It certainly wasn’t the first time the Modesto Bee was late to the party, but it may be the first time so many Valley citizens realized it so clearly. By the time of the Bee’s editorial endorsement of the Modesto Irrigation District (MID) proposed water sale, Valley insiders were far better informed than the Bee itself.
They had gotten their news from a new wave of social media that has sprouted in the fertile soil of what had been a news wasteland notable even to the Columbia School of Journalism. The flood began with a trickle as former Modesto Mayor Carmen Sabatino began the online Voice of Modesto, then added the Morning Mayor radio show, broadcasting from the patio of his Mediterranean Market and Grill on McHenry Avenue.
The Morning Mayor began hitting its stride during the last campaign for Modesto Mayor, as every mayoral candidate made an appearance, followed by MID Board candidate Larry Byrd. Stanislaus County Supervisor Jim DeMartini became a regular, and Terry Withrow, who upset former Secretary of Agriculture Bill Lyons in another Supervisor’s race, also made an appearance. Suddenly, Sabatino’s show was must listening for those who wanted the inside story on local politics.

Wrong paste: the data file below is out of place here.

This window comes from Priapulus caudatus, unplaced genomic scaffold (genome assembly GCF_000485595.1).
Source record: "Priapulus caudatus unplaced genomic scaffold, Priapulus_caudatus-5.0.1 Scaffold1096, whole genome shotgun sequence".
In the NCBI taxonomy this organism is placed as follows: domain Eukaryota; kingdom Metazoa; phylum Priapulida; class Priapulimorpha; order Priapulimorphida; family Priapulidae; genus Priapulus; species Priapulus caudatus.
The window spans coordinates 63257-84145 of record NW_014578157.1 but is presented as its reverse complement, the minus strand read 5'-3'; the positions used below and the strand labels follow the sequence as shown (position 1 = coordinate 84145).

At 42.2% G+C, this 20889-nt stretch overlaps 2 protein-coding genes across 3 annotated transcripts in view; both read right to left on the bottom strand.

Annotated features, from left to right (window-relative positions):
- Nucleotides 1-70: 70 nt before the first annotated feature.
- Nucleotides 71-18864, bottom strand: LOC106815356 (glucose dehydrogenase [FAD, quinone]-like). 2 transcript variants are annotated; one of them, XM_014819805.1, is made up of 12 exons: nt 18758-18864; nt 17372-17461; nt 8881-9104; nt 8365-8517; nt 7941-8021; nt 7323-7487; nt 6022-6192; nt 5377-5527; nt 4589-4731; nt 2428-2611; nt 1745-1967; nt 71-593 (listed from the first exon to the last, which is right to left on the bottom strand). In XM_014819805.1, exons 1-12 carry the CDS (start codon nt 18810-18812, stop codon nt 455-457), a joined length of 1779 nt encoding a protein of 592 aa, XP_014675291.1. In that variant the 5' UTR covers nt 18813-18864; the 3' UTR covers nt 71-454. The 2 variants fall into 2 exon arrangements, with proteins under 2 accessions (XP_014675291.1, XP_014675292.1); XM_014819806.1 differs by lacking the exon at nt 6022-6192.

Then, just recently, the MID tried to sneak a “tiny” water transfer past the local citizenry. But by this time, Sabatino was not the only one watching the local political scene. There was Athens Abell, not only polished and professional but superbly well informed on local issues. Her On Watch program rivaled Sabtino’s Morning Mayor for its guest list of local politicians and luminaries. Tea Party enthusiast Brian Du Bois had begun his Conservative War Room, and former Sabatino sidekick Emerson Drake had published Eye on Modesto.
The Valley Citizen, which launched July 14, 2011, had alerted readers to the role of the Tuolumne River Trust in the water sale before the Bee did, and the names and viewpoints of major players in the water sale drama were registered on social media well before the Bee gave them any notice.
Thus, the views of Reed Smith, John Duarte, Peter Drekmeier, Bob Hackamack, Terry Withrow, Larry Byrd, and Jim DeMartini were heard loud and clear by concerned citizens long before they hit the Bee radar.
The Bee made up some of its lost ground by publishing trenchant analyses of the MID contract with San Francisco. But the columns were not by Bee reporters or staff. They were authored by Modesto businessman John Mensinger and MID Director Byrd, and published on the Bee’s OP/ED page in the “Community Column” space. Mensinger and Byrd exposed severe problems with a contract that looked very much like yet another fleecing of country locals by Imperial San Francisco. Shortly after their columns appeared, the MID postponed the water sale.
The upshot is that despite almost irreconcilable differences in political views, the new local outlets of social media are becoming wellsprings for consensus. Opposition to the water sale crossed political boundaries and united informed citizens in ways intended by our founding fathers when they guaranteed freedom of speech and freedom of the press. It’s starting to look a lot like democracy in action.